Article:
The Only Option is the Public Option

I look for do-gooders in any field, from social work to commerce. They're out there, everywhere. Except maybe in politics. Is it the compromises they have to make, the pay offs they inevitably take, or are political "do-gooders" eaten up so early on that they abandon politics altogether for a field where they actually can make change happen?

I feel like a pretty resourceful person most of the time, but I don't know how to stand up and make demands like the wild protestors did in the 60's. In a lame attempt to do something (though I suspect it's hardly better than nothing), I wrote my senator today to implore that he sign on to the public option.
Dear Senator Nelson,
I am writing to ask you to support the passage of the public option through reconciliation. My husband and I are two hard working freelancers (musician and journalist/educator, respectively). We are good at what we do and love how we contribute to society, even though it means we live on modest incomes. Because of pre-existing conditions, we cannot buy health insurance on the individual market, nor are we eligible through trade/group plans. We are very healthy and regularly pay for preventative check ups out of pocket. If there's ever an accident, however, we are totally vulnerable and would be a drain on the system - or in the words of Congressman Grayson, we'd be best to "Die quickly." The best medical tools in world are in our country, yet the working poor, like us, do not have access. How is this okay? Do you think the way it is is the way it should be, or are you willing to stand up for what's right? I ask you Senator, who will stand up for us?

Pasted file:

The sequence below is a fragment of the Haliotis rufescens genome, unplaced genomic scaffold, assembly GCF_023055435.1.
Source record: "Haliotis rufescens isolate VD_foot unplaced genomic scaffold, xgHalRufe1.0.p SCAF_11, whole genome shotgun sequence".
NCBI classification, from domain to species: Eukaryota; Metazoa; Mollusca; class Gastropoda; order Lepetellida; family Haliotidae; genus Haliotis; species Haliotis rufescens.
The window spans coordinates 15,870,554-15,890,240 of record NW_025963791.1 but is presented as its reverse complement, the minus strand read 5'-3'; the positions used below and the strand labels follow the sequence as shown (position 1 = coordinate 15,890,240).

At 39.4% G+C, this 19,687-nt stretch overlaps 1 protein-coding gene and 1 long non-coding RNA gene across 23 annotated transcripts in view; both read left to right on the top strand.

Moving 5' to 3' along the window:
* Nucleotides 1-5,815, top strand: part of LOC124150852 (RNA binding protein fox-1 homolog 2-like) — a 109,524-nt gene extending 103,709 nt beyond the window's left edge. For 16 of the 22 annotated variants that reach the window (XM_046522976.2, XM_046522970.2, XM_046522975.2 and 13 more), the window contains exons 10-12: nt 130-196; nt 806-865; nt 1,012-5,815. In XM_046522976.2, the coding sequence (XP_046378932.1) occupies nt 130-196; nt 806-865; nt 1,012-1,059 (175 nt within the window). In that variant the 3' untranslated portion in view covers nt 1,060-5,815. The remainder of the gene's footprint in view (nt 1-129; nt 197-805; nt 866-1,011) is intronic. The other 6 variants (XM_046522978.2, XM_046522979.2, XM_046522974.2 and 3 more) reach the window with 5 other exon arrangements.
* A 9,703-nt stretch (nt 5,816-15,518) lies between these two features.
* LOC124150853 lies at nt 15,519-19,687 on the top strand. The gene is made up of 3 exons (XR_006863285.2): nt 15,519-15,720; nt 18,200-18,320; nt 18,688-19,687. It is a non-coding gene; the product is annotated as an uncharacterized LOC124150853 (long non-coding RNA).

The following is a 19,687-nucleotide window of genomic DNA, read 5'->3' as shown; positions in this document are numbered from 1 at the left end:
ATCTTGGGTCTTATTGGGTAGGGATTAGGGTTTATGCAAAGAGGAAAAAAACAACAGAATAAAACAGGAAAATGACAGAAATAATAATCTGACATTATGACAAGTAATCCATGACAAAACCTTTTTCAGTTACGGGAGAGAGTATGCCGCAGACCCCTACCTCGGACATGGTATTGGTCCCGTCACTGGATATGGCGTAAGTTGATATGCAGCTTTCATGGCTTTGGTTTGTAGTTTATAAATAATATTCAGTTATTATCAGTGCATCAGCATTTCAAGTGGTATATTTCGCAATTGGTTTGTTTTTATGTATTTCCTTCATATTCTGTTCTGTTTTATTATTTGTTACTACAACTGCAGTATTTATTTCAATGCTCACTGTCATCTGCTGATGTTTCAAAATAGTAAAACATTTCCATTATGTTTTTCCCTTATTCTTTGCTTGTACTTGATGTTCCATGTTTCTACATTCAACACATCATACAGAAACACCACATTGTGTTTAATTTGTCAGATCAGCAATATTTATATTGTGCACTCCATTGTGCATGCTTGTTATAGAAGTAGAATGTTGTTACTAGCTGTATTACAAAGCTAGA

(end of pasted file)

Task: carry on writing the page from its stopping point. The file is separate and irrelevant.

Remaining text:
Dawn M. Elliott

No comments:

Post a Comment